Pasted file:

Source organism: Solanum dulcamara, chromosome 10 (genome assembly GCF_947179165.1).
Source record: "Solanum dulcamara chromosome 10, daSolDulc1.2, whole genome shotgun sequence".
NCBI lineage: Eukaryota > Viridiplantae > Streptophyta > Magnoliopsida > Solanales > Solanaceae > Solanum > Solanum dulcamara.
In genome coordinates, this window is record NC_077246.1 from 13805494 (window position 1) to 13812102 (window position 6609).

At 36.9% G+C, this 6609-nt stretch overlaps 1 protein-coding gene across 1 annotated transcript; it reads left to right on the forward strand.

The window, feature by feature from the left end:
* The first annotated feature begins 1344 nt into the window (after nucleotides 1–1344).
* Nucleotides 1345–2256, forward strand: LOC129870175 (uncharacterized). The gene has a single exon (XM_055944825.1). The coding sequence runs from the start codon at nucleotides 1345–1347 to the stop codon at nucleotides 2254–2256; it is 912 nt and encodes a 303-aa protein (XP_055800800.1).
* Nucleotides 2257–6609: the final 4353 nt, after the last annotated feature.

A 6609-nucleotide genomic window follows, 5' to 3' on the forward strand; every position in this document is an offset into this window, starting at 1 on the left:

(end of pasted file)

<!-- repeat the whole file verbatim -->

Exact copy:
Source organism: Solanum dulcamara, chromosome 10 (genome assembly GCF_947179165.1).
Source record: "Solanum dulcamara chromosome 10, daSolDulc1.2, whole genome shotgun sequence".
NCBI lineage: Eukaryota > Viridiplantae > Streptophyta > Magnoliopsida > Solanales > Solanaceae > Solanum > Solanum dulcamara.
In genome coordinates, this window is record NC_077246.1 from 13805494 (window position 1) to 13812102 (window position 6609).

At 36.9% G+C, this 6609-nt stretch overlaps 1 protein-coding gene across 1 annotated transcript; it reads left to right on the forward strand.

The window, feature by feature from the left end:
* The first annotated feature begins 1344 nt into the window (after nucleotides 1–1344).
* Nucleotides 1345–2256, forward strand: LOC129870175 (uncharacterized). The gene has a single exon (XM_055944825.1). The coding sequence runs from the start codon at nucleotides 1345–1347 to the stop codon at nucleotides 2254–2256; it is 912 nt and encodes a 303-aa protein (XP_055800800.1).
* Nucleotides 2257–6609: the final 4353 nt, after the last annotated feature.

A 6609-nucleotide genomic window follows, 5' to 3' on the forward strand; every position in this document is an offset into this window, starting at 1 on the left: